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VSA Mentor Artist Marty Meade at Mill Valley Middle School

I look forward each year to working with special needs children at Mill Valley Middle School who are diagnosed as ‘Developmentally Delayed’.

I have found that they are capable of doing all of the projects that I take to the other schools.  The first day they paint on canvas. Acrylic paints give them control of a medium, and they end up with beautiful paintings.   I cut out a drawing of a tulip, and brought in a bouquet.   I found that some children just painted inside of the drawing, others, used it to copy from as they looked at the still life.

Shrinky Dinks, heated plastic art, provided an exciting new material for them.   There was some confusion at first, but after their first piece we almost ran out of material.

Mock stained glass made with laminated plastic and colored tissue provided them the concept of transparency and what happens with light.  They all wanted their pieces hung in the window.  They are still hanging, and will probably be up until the end of the school year.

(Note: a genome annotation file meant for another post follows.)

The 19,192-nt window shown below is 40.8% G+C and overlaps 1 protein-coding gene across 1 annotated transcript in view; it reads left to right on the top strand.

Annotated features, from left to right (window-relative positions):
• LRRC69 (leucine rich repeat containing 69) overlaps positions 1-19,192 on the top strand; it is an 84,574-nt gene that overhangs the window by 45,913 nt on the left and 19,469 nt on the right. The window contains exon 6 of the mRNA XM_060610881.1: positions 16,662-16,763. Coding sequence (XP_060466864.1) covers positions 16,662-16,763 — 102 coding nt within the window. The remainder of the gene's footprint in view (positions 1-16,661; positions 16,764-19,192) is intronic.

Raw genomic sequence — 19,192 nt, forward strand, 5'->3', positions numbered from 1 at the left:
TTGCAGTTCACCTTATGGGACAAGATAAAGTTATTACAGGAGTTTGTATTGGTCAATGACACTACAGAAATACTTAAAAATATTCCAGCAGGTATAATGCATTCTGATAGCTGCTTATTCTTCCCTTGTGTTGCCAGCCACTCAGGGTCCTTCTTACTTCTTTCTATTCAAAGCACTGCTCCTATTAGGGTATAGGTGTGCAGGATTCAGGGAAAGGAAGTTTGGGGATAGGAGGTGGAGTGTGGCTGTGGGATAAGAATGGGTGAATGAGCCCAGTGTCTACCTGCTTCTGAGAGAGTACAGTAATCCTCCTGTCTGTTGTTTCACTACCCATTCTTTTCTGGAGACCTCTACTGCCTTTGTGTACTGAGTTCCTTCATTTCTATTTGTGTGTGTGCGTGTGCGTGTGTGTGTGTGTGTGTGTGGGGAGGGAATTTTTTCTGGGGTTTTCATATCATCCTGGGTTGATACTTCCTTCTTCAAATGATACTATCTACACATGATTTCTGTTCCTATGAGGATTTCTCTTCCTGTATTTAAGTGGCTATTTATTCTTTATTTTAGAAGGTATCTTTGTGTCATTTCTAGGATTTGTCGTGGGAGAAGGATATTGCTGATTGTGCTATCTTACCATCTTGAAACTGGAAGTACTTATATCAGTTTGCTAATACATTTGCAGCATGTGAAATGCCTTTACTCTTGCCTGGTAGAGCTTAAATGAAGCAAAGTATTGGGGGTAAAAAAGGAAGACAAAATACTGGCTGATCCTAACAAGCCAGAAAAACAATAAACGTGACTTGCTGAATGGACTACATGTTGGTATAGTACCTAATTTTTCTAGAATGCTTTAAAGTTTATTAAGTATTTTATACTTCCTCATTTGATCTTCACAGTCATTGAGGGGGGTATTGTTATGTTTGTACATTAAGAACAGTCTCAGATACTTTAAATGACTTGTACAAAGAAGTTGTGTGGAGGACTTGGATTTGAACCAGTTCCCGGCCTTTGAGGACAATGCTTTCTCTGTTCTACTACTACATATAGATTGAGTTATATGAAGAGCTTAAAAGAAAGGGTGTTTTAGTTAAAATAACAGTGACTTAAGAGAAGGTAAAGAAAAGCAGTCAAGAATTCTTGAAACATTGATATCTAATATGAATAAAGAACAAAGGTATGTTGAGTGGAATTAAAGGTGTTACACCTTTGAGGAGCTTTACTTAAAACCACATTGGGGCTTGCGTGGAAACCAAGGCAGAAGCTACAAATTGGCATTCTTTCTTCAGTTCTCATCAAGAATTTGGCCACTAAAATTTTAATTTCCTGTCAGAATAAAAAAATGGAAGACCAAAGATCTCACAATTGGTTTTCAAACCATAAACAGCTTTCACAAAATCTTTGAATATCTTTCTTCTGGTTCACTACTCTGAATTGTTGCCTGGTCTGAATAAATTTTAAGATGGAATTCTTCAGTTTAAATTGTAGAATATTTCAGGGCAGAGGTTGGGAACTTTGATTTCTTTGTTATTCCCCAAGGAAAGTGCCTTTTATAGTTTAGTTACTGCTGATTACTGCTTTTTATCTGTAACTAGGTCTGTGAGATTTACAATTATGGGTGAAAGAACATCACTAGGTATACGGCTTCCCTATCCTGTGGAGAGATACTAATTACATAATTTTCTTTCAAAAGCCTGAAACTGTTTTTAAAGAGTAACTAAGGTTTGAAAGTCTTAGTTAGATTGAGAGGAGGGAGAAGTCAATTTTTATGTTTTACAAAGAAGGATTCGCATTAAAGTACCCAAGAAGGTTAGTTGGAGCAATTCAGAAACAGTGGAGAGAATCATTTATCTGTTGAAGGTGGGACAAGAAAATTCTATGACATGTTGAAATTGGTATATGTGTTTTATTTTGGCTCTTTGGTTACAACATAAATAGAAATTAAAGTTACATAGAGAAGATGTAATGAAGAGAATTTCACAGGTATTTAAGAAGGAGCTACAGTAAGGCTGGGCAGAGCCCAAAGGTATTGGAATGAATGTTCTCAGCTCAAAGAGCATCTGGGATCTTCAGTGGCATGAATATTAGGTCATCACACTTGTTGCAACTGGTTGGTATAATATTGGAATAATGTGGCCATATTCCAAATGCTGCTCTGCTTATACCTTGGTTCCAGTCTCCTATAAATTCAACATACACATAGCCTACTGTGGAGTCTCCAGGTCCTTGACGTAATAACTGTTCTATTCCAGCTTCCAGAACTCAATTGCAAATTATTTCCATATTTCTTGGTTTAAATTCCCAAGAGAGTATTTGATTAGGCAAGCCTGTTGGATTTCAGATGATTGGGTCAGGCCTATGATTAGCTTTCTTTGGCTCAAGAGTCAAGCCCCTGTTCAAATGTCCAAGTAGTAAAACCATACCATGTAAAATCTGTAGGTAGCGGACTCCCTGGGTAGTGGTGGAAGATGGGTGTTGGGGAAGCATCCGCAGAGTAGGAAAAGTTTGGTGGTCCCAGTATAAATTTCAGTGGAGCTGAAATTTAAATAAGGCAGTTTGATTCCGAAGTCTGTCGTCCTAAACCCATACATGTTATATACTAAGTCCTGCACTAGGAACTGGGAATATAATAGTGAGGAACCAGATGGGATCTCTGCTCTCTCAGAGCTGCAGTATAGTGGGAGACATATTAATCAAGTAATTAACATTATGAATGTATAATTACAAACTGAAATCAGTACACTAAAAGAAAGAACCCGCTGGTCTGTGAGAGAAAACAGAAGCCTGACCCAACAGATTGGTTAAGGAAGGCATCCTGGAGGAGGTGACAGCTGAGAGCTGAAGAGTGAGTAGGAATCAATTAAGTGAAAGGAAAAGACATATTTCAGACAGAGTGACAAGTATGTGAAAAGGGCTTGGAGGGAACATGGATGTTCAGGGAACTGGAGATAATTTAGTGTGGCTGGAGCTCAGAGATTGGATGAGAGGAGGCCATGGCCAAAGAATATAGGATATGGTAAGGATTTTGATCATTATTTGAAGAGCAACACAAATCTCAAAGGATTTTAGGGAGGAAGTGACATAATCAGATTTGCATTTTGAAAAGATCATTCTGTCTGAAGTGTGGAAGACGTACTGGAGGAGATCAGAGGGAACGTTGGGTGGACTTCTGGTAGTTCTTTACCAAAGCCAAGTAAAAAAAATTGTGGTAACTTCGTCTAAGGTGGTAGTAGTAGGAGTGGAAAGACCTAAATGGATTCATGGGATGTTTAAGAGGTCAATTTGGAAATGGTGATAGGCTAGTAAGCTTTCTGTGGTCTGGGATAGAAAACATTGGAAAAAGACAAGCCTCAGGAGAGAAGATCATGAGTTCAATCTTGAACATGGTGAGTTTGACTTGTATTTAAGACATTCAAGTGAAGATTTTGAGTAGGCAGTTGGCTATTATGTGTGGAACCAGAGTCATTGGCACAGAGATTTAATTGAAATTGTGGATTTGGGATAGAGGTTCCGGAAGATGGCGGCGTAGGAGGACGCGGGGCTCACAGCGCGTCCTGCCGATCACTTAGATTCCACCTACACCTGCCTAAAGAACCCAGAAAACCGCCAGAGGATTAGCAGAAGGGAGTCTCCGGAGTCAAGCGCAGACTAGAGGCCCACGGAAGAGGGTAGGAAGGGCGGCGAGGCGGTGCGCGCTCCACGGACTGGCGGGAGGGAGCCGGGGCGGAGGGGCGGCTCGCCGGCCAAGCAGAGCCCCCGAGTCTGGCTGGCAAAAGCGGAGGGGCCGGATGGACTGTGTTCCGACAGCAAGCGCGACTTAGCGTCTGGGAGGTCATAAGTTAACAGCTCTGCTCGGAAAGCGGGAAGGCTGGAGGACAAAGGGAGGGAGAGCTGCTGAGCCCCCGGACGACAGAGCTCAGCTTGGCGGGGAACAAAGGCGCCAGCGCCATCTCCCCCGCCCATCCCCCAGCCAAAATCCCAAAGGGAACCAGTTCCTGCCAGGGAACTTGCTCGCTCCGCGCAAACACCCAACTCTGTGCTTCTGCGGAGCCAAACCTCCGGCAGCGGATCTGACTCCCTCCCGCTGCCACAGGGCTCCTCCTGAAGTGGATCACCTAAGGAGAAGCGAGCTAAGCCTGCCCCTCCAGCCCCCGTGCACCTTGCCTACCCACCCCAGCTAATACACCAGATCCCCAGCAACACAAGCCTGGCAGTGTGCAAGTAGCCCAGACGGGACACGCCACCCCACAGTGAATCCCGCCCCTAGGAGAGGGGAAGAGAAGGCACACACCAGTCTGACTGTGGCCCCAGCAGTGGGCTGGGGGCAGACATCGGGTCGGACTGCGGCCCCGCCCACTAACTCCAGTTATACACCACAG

Watercolor landscapes were created from photographs that I brought from my personal photo library.  I made enough copies so that the students could keep the photograph.  It was interesting to see how well they studied the photo, and painted what they saw.

Glass fusing continous to be fun.  Most of the children had done this, so they were eager to begin.   I was a little tense doing this, as a member from MCOE was in the classroom doing an observation.  The smile on his face as he watched all of the children engaged soon settled my nerves.  In this project they are picking up cut glass with their tweezers and gluing  them onto a base of glass.  (I take them to my studio to fire them andreturn them the following week).

We made some beautiful books from the marbeled paper, and one of the aides patiently wrote on the board the words that the students wanted spelled. This project is interesting for the child that is more interested in the paint in the water then the actual painting. I brought in finished sheets of marbeled paper that were able to use in their books. This gave them a chance on how to see their own projects could be used.

I look forward to another year with this group. It is delightful to see them all eager to see me, asking “What are we going to do today, Marty?”

 

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